The British Hospitality Association (BHA) has challenged the coalition Government to deliver on its commitments to tourism.
Both the Conservatives and Liberal Democrats had promised to take a more active approach in supporting tourism in their pre-election pledges. The BHA is now pushing for those pledges to be translated into action, having been disappointed by a lack of focus on tourism from the Labour party.
"Both Conservative and Liberal Democrat pledges to reverse this approach were widely welcomed but pledges are one thing, action is another," said BHA chief executive Bob Cotton.
"We look forward to evidence of a greater government belief in the value of tourism to the UK economy, with measures that will enable it to fulfil its potential as one of the country's principal economic drivers."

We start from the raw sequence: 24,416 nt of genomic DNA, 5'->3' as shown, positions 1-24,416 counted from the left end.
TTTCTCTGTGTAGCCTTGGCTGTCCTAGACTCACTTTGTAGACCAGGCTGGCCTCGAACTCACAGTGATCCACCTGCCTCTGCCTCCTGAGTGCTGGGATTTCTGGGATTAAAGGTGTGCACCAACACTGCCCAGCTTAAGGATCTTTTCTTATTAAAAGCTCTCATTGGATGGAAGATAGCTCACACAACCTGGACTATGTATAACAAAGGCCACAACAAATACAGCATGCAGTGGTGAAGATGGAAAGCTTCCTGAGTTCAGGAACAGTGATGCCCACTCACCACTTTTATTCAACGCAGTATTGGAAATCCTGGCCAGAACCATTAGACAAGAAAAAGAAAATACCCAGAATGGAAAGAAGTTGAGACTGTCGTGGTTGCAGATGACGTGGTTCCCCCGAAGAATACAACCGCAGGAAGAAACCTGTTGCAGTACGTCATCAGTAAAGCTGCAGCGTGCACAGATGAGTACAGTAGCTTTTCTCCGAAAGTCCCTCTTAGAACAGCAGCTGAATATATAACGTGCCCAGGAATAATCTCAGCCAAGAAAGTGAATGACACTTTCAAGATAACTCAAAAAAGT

In his last annual report before retiring from the BHA, Cotton said that in the past year little had been done by the Department of Culture, Media and Sport to address the burden of regulation or take on spiralling industry costs. He added that there had been no clear plan to encourage investment and promote tourism.
He said: "What has the department done to help deliver these four commitments? Very little. The onward advance of red tape continued."
Cotton also said the industry had survived better than might have been expected at the beginning of 2009.
"Business did not, in the end, contract as much as had been feared, though the recovery is stilted and many member companies have faced an unprecedented squeeze on credit and on profits," he explained.
In the report Cotton welcomes his successor, Ufi Ibrahim, currently chief operating officer, World Travel and Tourism Council, who joins the association on July 19th.
By James Stagg
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